A Good employer kitemark

This reminds me of Richard Murphy’s Fair Tax Mark but expands that concept to cover things like a living wage – the real one, not the Government’s one that stole the branding. It also covers unpaid internships and commits to name-blind application processes.

Fiduciary duty of firms – a big culture change?

“Reform fiduciary duty and company purpose rules to ensure that other
considerations, such as employee welfare, environmental standards,
community benefit and ethical practice, can be fully included in decisions
made by directors and fund managers.”

During my time studying economics many moons ago, I always wondered why the only duty that was mentioned was the one executives had to maximise the profits of the shareholders. Hence the above will make for interesting policy work should it be considered – as academia is doing, for example here.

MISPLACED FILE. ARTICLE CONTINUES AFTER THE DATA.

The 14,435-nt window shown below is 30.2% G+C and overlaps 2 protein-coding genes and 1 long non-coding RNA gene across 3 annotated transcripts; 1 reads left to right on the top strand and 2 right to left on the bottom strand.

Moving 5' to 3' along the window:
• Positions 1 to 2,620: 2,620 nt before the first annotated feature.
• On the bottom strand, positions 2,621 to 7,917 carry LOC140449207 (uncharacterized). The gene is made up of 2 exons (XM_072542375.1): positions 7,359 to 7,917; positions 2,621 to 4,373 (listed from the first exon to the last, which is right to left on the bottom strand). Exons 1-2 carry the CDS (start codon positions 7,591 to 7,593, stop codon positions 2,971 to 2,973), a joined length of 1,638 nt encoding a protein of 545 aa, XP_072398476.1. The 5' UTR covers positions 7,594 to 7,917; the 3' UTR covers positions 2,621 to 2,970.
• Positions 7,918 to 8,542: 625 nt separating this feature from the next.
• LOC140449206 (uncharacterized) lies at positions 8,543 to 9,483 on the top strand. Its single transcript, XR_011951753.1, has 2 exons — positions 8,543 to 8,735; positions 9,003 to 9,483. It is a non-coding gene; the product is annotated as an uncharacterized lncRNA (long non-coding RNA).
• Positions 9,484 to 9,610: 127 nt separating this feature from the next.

Devolving revenue-raising powers

For a city like Cambridge this is essential. In my opinion anyway. But this has been a long-standing principle of the Lib Dems and their predecessors. The problem they face is a Whitehall and Westminster culture that doesn’t like letting go of the reins when it comes to taxation. The argument against devolving such powers is the risk of having a chancellor of the exchequer in every town hall in the land imposing a local income tax – as Nigel Evans MP said in this Commons debate in 1996. That debate in 1996 was about funding of local government services and starts off here noting the context that the Conservatives were on a downward losing streak of local council election results, which meant by 1996 just before their landslide loss to Labour in 1997, they controlled relatively few councils.

Legalise cannabis of a limited potency